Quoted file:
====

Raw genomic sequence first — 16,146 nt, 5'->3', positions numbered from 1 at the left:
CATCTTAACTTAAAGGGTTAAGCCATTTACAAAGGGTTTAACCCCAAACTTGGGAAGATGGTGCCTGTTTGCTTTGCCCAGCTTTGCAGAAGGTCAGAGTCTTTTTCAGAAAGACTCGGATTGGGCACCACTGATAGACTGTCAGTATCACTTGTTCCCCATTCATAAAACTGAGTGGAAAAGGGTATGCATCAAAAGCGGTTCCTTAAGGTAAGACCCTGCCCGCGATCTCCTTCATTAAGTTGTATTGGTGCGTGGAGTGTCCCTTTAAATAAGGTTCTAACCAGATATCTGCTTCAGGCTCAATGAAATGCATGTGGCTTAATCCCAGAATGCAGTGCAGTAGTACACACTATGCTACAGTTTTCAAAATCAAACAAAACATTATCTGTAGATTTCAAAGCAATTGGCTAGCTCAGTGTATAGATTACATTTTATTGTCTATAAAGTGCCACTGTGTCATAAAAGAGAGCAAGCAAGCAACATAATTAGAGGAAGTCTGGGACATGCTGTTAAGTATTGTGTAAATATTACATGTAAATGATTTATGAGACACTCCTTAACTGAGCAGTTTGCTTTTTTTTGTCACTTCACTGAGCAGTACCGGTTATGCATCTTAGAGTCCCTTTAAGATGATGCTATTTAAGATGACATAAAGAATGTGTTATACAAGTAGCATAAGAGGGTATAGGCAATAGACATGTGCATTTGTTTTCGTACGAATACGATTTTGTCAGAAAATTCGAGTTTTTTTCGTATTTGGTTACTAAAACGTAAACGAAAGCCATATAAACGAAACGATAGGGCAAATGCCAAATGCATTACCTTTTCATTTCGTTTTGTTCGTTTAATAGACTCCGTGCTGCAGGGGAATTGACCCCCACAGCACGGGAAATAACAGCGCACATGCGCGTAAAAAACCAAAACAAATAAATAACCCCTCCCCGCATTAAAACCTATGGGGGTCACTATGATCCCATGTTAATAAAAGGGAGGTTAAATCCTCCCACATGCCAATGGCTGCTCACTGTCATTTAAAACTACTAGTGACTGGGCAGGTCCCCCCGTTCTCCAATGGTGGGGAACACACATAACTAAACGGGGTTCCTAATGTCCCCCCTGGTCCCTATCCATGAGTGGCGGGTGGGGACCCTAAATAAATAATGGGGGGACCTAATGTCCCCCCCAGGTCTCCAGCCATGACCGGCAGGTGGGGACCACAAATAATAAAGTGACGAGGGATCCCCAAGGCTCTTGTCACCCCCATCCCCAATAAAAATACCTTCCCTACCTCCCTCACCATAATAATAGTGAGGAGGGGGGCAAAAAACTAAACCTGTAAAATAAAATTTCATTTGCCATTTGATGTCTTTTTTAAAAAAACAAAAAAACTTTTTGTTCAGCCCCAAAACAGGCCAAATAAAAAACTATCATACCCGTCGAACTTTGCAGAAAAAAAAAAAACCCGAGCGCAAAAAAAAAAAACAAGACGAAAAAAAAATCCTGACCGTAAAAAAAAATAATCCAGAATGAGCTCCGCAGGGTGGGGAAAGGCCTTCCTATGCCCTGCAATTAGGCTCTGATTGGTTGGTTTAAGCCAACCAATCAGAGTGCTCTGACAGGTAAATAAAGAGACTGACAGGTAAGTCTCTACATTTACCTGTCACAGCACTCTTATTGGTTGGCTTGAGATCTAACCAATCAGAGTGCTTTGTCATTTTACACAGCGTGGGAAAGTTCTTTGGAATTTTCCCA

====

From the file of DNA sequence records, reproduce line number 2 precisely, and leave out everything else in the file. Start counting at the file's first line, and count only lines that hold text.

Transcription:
CATCTTAACTTAAAGGGTTAAGCCATTTACAAAGGGTTTAACCCCAAACTTGGGAAGATGGTGCCTGTTTGCTTTGCCCAGCTTTGCAGAAGGTCAGAGTCTTTTTCAGAAAGACTCGGATTGGGCACCACTGATAGACTGTCAGTATCACTTGTTCCCCATTCATAAAACTGAGTGGAAAAGGGTATGCATCAAAAGCGGTTCCTTAAGGTAAGACCCTGCCCGCGATCTCCTTCATTAAGTTGTATTGGTGCGTGGAGTGTCCCTTTAAATAAGGTTCTAACCAGATATCTGCTTCAGGCTCAATGAAATGCATGTGGCTTAATCCCAGAATGCAGTGCAGTAGTACACACTATGCTACAGTTTTCAAAATCAAACAAAACATTATCTGTAGATTTCAAAGCAATTGGCTAGCTCAGTGTATAGATTACATTTTATTGTCTATAAAGTGCCACTGTGTCATAAAAGAGAGCAAGCAAGCAACATAATTAGAGGAAGTCTGGGACATGCTGTTAAGTATTGTGTAAATATTACATGTAAATGATTTATGAGACACTCCTTAACTGAGCAGTTTGCTTTTTTTTGTCACTTCACTGAGCAGTACCGGTTATGCATCTTAGAGTCCCTTTAAGATGATGCTATTTAAGATGACATAAAGAATGTGTTATACAAGTAGCATAAGAGGGTATAGGCAATAGACATGTGCATTTGTTTTCGTACGAATACGATTTTGTCAGAAAATTCGAGTTTTTTTCGTATTTGGTTACTAAAACGTAAACGAAAGCCATATAAACGAAACGATAGGGCAAATGCCAAATGCATTACCTTTTCATTTCGTTTTGTTCGTTTAATAGACTCCGTGCTGCAGGGGAATTGACCCCCACAGCACGGGAAATAACAGCGCACATGCGCGTAAAAAACCAAAACAAATAAATAACCCCTCCCCGCATTAAAACCTATGGGGGTCACTATGATCCCATGTTAATAAAAGGGAGGTTAAATCCTCCCACATGCCAATGGCTGCTCACTGTCATTTAAAACTACTAGTGACTGGGCAGGTCCCCCCGTTCTCCAATGGTGGGGAACACACATAACTAAACGGGGTTCCTAATGTCCCCCCTGGTCCCTATCCATGAGTGGCGGGTGGGGACCCTAAATAAATAATGGGGGGACCTAATGTCCCCCCCAGGTCTCCAGCCATGACCGGCAGGTGGGGACCACAAATAATAAAGTGACGAGGGATCCCCAAGGCTCTTGTCACCCCCATCCCCAATAAAAATACCTTCCCTACCTCCCTCACCATAATAATAGTGAGGAGGGGGGCAAAAAACTAAACCTGTAAAATAAAATTTCATTTGCCATTTGATGTCTTTTTTAAAAAAACAAAAAAACTTTTTGTTCAGCCCCAAAACAGGCCAAATAAAAAACTATCATACCCGTCGAACTTTGCAGAAAAAAAAAAAACCCGAGCGCAAAAAAAAAAAACAAGACGAAAAAAAAATCCTGACCGTAAAAAAAAATAATCCAGAATGAGCTCCGCAGGGTGGGGAAAGGCCTTCCTATGCCCTGCAATTAGGCTCTGATTGGTTGGTTTAAGCCAACCAATCAGAGTGCTCTGACAGGTAAATAAAGAGACTGACAGGTAAGTCTCTACATTTACCTGTCACAGCACTCTTATTGGTTGGCTTGAGATCTAACCAATCAGAGTGCTTTGTCATTTTACACAGCGTGGGAAAGTTCTTTGGAATTTTCCCA